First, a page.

By Agbonkhese Oboh
The Corporate Accountability and Public Participation Africa, CAPPA, has published a book, “Lies and the Hail of Bullets”, which chronicles the #Endsars movement that culminated in the October 20, 2020 Lekki Tollgate shootings.
The book, mainly a compilation of first person narratives of the Lekki Tollgate shootings survivors, is accompanied by a documentary of the youths’ revolution against the excesses of police and demand for good governance.
Speaking during the book presentation in Lagos on Thursday, the Executive Director of CAPPA, Akinbode Oluwafemi, said many people in power today were one protests leaders.
“There’s no democracy without dissent. So we are asking for the release of those arrested on October 20, 2020, and those taken into custody at the one year memorial event.
“It’s not a crime for youths to demand for accountability and to be fairly treated.
“So why is the government changing the narrative and avoiding some questions?
“For example, why are hospitals not releasing bullets they removed from victims?
“And who gave the order? Why is there award of compensation for victims of police brutality and not for victims of Lekki Tollgate shootings?” Oluwafemi asked.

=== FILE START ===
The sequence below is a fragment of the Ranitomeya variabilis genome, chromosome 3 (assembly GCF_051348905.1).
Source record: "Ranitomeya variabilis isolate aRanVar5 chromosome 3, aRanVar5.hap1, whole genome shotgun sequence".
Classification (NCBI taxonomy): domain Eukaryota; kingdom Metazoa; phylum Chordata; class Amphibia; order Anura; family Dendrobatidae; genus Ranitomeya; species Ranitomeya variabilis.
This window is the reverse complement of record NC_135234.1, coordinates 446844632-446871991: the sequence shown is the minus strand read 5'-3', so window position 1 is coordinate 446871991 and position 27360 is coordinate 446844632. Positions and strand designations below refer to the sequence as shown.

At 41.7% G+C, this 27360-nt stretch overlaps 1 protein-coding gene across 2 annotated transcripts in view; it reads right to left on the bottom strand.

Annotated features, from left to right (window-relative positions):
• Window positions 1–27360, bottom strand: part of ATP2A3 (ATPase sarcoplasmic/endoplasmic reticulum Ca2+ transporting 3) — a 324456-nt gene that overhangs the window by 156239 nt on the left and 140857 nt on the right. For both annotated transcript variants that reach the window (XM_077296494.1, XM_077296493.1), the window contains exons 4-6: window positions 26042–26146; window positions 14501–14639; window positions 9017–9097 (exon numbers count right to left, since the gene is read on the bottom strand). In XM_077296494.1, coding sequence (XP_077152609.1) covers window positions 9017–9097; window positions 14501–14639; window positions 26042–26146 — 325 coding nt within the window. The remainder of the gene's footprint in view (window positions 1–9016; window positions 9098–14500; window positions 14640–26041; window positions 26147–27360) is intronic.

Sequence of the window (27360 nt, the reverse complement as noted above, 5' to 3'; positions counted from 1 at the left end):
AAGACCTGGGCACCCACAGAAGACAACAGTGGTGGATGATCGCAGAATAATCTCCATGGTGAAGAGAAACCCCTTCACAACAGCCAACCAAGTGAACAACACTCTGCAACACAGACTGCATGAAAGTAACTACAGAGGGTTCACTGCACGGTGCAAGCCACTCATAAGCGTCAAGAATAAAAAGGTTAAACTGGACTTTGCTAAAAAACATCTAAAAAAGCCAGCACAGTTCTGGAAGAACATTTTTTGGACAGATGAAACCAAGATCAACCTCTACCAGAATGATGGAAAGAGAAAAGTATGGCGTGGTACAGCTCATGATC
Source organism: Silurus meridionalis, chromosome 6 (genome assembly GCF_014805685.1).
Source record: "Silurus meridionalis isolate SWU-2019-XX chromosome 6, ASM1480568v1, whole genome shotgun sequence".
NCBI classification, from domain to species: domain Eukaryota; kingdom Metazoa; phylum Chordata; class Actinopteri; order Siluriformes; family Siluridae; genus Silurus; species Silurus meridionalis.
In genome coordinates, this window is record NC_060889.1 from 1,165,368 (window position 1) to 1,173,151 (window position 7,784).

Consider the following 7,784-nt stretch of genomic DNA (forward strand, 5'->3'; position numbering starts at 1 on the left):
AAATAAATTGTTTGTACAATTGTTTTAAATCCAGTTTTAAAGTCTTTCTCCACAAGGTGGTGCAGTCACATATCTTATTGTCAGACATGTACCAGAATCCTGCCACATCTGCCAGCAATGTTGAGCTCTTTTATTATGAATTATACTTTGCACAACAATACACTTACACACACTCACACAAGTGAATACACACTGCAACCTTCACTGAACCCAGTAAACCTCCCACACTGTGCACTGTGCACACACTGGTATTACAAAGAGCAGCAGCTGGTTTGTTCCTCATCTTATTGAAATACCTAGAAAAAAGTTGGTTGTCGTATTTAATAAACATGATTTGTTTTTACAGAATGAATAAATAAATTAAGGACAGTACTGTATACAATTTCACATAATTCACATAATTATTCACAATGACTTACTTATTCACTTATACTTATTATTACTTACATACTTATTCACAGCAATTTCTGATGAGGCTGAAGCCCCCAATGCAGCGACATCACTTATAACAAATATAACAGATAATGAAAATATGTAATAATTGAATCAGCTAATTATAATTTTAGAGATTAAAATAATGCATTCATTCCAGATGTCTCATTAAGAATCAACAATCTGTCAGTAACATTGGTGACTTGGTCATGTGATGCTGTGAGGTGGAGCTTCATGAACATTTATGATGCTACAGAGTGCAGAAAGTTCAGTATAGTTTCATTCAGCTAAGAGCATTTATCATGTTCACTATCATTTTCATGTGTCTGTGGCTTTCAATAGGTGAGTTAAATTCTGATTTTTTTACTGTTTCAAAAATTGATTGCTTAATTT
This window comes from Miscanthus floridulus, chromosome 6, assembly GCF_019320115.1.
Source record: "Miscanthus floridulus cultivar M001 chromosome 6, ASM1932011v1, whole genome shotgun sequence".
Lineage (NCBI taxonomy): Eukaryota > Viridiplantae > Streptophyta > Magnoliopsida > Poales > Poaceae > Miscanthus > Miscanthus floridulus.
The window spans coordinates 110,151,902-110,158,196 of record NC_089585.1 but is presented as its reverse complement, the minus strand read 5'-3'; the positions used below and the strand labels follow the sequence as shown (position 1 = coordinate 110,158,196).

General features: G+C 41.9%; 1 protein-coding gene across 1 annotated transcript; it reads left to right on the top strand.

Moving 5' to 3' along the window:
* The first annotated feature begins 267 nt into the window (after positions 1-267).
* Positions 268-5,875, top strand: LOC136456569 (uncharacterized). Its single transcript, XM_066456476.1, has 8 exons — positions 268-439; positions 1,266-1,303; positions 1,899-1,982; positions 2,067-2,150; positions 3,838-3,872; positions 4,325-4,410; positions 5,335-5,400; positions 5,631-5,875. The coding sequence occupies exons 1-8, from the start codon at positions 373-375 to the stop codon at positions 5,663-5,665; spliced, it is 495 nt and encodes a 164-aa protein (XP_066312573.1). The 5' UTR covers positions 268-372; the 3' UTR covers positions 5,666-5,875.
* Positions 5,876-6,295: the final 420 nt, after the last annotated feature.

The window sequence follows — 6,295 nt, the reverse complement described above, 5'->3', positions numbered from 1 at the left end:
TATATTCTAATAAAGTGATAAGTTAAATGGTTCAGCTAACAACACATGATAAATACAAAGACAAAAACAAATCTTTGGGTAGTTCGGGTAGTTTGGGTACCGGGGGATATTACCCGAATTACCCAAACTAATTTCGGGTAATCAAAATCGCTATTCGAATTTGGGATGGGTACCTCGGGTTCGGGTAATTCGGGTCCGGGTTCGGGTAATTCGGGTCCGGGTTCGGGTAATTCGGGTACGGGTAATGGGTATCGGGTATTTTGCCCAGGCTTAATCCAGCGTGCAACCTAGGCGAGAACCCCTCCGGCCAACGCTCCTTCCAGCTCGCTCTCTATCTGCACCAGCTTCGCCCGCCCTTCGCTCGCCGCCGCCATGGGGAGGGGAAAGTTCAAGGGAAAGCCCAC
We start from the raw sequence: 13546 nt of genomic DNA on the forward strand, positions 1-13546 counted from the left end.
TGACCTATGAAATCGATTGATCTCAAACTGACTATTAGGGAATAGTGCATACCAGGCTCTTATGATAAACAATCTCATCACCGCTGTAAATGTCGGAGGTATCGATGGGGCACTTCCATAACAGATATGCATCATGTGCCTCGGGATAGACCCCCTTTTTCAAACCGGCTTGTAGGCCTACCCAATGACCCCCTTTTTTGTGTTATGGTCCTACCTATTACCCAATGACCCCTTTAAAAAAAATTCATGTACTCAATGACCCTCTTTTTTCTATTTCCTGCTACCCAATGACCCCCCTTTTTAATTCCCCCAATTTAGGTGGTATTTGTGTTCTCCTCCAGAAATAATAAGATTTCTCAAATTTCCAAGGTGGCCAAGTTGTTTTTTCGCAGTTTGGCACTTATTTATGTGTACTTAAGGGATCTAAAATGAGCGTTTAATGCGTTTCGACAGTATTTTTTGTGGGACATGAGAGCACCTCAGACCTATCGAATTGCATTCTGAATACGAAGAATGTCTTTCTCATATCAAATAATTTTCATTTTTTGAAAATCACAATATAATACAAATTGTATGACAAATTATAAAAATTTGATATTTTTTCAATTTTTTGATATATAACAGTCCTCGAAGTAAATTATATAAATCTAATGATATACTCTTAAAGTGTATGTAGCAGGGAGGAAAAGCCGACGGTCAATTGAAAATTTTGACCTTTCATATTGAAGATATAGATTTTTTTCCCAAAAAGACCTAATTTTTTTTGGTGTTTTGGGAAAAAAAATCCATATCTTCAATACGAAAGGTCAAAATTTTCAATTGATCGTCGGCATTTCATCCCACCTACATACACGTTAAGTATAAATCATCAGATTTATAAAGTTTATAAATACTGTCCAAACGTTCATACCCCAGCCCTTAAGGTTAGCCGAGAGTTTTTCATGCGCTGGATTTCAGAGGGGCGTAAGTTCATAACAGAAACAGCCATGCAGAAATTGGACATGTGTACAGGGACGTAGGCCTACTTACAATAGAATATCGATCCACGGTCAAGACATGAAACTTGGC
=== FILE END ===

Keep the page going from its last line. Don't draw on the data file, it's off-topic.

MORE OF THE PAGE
He said it was because of the government’s insincerity that CAPPA embarked on the project; to hear from the youths who survived the attack.
Also speaking, Chudi Achike of Joint Action Front, JAF, said the Lekki Tollgate incident proved that Nigeria was not even a “geographical expression”, but a “corporate business expression”.
“What happened at Lekki Tollgate last year was businessmen protecting their empire,” Chudi added.
One of the many survivors that was at the book presentation, Faleye Olalekan, said it was painful to here soldiers saying they fired rubber bullets.
“Can rubber bullets take a leg? When they started shooting, I ran. But discovered that I couldn’t run after a while because my leg had become heavy.
“The doctors cut it off, because they said it was the only way out.
“But if such a protest comes up again, I’ll still be there.
“It’s about my future and that of those coming after me,” Olalekan said.
‘One soldier had earpiece on and was dancing while shooting’
One of the coordinators of the protest, Dabira Oluwa, said one of the soldiers was dancing to the music from his earpiece while shooting at the youths.
“That was when I knew the end had come,” she said.
Oluwa said she was trying to hold back DJ Switch when the shootings started.
However, DJ Switch got down from the stage, moved towards were the shots were ringing out and went live on air/social media.
DJ Switch’s action, Oluwa said, helped tell the story of what happened that night.
On how CAPPA put the book together, Aderonke Ige, an associate director with the rights group, said many survivors were scared of talking about there experiences.
“It took a lot of time and convincing for some to open up,” she said.